Perhaps nothing epitomizes the other-worldliness of the political moment more than folks on the left cheering John Bolton on. Bolton is the man who never saw a war he didn’t like. He is the living embodiment of the neoconservative moment; that time twenty or so years ago when the Project for the New American Century held sway over the Republican Party, bringing Dick Cheney into the White House, and American troops into Iraq and Afghanistan.
Some would argue that the neoconservative moment brought us the Arab Spring, as millions of residents of harsh, dictatorial regimes across the Arab world rose up and — for a moment at least — democracy marched into corners of the globe where it had barely breathed before. Others would argue that the neoconservative moment upset the status quo — however brutal that status quo might have been — and unleashed waves of immigrants across Europe that have now left the European Union itself teetering on the brink. It may take decades before the full impact of neoconservatism can be fairly assessed, but in the meantime — with Dick Cheney settled into retirement in Wyoming, and Bill Kristol and Paul Wolfowitz settled into the Never Trump resistance — John Bolton remains one of its few unvarnished proponents regularly speaking out in the public square.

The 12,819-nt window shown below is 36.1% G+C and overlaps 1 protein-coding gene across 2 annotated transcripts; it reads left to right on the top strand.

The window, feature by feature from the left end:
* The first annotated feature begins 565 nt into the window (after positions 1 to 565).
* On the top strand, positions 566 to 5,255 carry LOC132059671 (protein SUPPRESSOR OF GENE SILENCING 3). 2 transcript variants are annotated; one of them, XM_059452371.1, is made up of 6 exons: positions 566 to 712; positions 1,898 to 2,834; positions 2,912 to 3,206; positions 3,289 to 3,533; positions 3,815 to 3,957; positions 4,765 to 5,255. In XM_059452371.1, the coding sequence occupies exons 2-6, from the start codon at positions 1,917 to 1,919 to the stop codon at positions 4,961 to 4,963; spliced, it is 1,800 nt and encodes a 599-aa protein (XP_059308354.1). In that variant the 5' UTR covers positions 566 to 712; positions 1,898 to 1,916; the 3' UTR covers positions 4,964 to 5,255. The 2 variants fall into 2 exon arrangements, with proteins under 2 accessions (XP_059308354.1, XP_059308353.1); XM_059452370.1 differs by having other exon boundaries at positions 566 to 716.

Donald Trump was right when he suggested the other day that if Bolton had his way, our brief military exchange with Iran would have escalated into a full blown war. Trump has proven to be demonstrably skittish about war, even as he loves posturing and threatening. Indeed, John Bolton surely saw in Trump’s bluster a man who might have been convinced to take on the mullahs and other bad actors across the globe; but in that Bolton miscalculated. Trump, who brought Bolton into the inner sanctum, miscalculated as well. Now, faced with Bolton’s desire to testify and set the record straight, Trump had no choice but to do what Trump does when faced with the exigencies of the moment: he had to take to Twitter to destroy Bolton’s name and reputation. Mano a mano, Trump knows no other way.
The odd thing is, all John Bolton looked to do, if he were to find his way onto the witness stand at Trump’s impeachment trial in the Senate, was to say what everyone already knows: that Donald Trump wanted military aid funds to Ukraine withheld until Ukrainian President Volodymyr Zelensky announced an investigation into Joe and Hunter Biden. There appears to be little more to it than that; except, of course, for the book sales.